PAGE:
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It's great to see a good guy with loads of talent get a chance to make a name for himself. Although that may not seem like the most objective thing for a music reviewer to say, the fact of the matter is that this reviewer has been a fan of trombonist/composer Steve Davis for some time now and is glad to see that his string of Criss Cross successes, work with the cooperative One for All, and highly-visible gig with Chick Corea's Origin has brought him more regard lately from both jazz followers and critics.
While many may be aware of Davis' handling of the trombone, skills that mark him as one of the finest Curtis Fuller disciples of his generation, more folks need to take heed of his way with the pen. It's his writing that finds Davis right smack in the position of first place in regards to talent deserving of wider recognition. And while his last Criss Cross affair, Crossfire may have been weak in regards to its share of originals, Vibe Up! sports five Davis- penned tunes out of a total of eight. In keeping with an idea practiced on his three other Criss Cross sides, he also opts for a new ensemble sound, this time spelling additional horns for a front-line that includes vibraphonist Steve Nelson and guitarist Peter Bernstein. Rounding things out are Davis' One For All rhythm partners- pianist David Hazeltine, bassist Peter Washington, and drummer Joe Farnsworth.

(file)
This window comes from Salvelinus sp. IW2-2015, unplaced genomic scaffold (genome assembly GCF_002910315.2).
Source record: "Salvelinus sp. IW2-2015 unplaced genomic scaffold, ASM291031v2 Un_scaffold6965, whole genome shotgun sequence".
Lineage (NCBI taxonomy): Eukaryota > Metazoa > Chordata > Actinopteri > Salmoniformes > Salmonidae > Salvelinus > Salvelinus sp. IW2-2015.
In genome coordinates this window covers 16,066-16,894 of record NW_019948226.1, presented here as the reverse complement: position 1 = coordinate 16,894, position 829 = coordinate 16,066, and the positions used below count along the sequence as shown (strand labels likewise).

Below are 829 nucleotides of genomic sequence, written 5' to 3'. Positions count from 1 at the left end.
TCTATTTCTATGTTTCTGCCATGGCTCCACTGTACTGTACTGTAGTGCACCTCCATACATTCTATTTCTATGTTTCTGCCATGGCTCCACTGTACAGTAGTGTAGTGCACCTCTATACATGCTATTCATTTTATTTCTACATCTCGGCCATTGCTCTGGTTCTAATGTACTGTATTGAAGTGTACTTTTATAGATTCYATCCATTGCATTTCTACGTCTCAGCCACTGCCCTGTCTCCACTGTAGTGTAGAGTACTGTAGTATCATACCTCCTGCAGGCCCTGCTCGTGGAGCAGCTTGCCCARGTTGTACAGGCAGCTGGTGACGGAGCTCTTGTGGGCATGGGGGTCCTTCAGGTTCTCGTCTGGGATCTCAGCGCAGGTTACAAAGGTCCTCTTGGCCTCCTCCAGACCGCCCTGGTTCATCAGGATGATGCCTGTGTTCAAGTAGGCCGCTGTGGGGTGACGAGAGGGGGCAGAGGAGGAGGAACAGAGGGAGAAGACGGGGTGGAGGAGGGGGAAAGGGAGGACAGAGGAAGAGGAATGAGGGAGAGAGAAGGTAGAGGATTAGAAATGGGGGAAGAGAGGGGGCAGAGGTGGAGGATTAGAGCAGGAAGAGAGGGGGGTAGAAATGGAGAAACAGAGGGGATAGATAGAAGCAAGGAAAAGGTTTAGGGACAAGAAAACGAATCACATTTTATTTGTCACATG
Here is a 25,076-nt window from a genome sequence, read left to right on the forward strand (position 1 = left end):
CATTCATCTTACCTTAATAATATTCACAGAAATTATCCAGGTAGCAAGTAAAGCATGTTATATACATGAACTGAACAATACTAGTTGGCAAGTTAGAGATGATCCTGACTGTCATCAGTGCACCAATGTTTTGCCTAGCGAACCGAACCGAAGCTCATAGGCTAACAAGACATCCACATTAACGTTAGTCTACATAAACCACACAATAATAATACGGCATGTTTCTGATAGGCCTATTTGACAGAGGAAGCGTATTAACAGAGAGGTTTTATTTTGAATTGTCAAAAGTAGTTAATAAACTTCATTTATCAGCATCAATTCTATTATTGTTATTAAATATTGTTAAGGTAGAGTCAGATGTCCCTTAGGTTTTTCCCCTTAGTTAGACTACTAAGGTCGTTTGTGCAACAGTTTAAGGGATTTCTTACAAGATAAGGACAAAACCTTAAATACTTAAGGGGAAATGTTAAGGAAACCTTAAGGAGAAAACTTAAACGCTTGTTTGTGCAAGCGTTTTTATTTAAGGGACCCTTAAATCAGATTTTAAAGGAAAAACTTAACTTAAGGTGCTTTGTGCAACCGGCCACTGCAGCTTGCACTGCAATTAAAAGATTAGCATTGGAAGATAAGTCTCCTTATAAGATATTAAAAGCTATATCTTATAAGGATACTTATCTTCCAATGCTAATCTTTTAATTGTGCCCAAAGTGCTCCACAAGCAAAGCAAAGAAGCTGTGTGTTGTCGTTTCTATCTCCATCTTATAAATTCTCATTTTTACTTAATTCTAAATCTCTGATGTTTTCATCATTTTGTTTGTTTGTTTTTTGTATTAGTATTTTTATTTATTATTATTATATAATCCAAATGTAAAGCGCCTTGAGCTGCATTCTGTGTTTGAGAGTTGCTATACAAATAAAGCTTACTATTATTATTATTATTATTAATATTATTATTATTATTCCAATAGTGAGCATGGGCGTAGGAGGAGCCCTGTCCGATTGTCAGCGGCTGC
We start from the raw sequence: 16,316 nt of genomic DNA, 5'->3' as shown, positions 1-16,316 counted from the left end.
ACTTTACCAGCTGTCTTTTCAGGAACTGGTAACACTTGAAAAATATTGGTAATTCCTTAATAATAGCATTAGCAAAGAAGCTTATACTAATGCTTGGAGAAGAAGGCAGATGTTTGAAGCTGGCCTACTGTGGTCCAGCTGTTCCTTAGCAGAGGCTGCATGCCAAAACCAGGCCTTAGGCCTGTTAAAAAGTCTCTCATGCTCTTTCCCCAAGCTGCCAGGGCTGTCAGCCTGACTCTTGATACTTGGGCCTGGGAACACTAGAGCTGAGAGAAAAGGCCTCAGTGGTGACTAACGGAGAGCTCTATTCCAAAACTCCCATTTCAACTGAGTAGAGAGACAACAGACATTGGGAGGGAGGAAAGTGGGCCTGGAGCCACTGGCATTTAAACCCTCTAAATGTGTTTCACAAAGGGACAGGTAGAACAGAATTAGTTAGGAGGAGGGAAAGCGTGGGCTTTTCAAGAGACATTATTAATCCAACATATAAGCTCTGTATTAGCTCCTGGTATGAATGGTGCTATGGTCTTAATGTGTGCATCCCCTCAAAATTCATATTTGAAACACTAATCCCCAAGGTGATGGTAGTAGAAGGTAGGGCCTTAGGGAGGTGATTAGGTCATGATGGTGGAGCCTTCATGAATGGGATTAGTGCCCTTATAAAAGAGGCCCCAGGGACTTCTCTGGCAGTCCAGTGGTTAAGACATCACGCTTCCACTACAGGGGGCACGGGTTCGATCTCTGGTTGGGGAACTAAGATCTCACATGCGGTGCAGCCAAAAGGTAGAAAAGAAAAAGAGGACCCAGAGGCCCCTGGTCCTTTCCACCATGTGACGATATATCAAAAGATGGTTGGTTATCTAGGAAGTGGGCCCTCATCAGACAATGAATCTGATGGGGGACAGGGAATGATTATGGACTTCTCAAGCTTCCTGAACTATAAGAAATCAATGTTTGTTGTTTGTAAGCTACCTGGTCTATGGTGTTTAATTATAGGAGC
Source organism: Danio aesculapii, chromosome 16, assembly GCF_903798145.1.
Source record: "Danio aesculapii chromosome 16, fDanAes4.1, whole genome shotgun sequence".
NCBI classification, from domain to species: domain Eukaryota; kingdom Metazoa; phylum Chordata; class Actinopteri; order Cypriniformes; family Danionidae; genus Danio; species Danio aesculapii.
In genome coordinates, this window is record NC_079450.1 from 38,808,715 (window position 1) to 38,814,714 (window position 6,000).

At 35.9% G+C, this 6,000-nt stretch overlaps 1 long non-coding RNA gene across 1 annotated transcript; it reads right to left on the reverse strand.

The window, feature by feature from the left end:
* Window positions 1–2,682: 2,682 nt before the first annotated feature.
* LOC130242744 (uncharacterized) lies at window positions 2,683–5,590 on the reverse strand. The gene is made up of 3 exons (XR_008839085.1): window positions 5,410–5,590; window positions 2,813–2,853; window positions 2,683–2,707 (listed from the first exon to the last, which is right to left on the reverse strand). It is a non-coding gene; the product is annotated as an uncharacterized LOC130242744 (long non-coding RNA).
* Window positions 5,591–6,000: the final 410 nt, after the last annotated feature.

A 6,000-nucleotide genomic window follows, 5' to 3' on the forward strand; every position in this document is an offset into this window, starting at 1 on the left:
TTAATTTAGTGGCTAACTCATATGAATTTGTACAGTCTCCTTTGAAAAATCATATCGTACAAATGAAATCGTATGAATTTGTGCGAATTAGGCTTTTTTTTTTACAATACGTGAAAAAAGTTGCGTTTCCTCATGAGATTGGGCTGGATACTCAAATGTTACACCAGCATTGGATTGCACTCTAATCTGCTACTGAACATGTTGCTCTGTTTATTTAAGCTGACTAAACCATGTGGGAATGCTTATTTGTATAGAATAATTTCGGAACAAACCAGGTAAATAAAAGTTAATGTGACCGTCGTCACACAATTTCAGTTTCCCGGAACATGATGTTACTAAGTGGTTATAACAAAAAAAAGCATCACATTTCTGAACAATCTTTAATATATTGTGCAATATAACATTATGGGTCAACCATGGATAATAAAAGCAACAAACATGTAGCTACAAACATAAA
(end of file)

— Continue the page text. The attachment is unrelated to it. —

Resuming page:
The title track kicks things off on a positive note. Following a rubato opening statement, the lead melody goes through several rhythmic feels as it slinks its way around its unusual 52-bar chorus. Davis' other contributions also manage to find new roads to familiar destinations, with "Blue Domain," the dandy waltz "Tournesol" and a winding "Mode for Damo" all gaining added brilliance through the addition of altoist Mike DiRubbo.
Other highlights include a gorgeous ballad statement from Davis on Thad Jones' "The Summary," Bernstein's challenging "Three-Way Street," and David Hazeltine's keen arrangement of another Bernstein's (this time it's Leonard) "Somewhere." I don't know how Hazeltine does it, but much in the same way he has taken tunes like "I Say a Little Prayer" and Earth, Wind & Fire's "Reasons" and given them new life, so too does "Somewhere" emerge with a successful make-over. So is the "vibe" up? You better believe it!
Track Listing: Vibe Up!, It's the Little Things That Count, Somewhere, Blue Domain, The Summary, Three-Way Street, Tournesol, Mode For Damo (63:11)
Personnel: Steve Davis- trombone, Steve Nelson- vibes, Peter Bernstein- guitar, Mike DiRubbo- alto saxophone (tracks 4,7, and 8 only), David Hazeltine- piano, Peter Washington- bass, Joe Farnsworth- drums
I love jazz because anything is possible; it has few rules and the best jazz breaks those ones. I prefer free improv because it doesn't really have any rules at all.
I was first exposed to jazz in my teens (in the late sixties).
The first jazz record I bought was Filles de Kilimanjaro by Miles Davis, shortly followed by Extrapolation by John McLaughlin.
My advice to new listeners is to listen as widely as possible and not to make snap judgments--stick with it.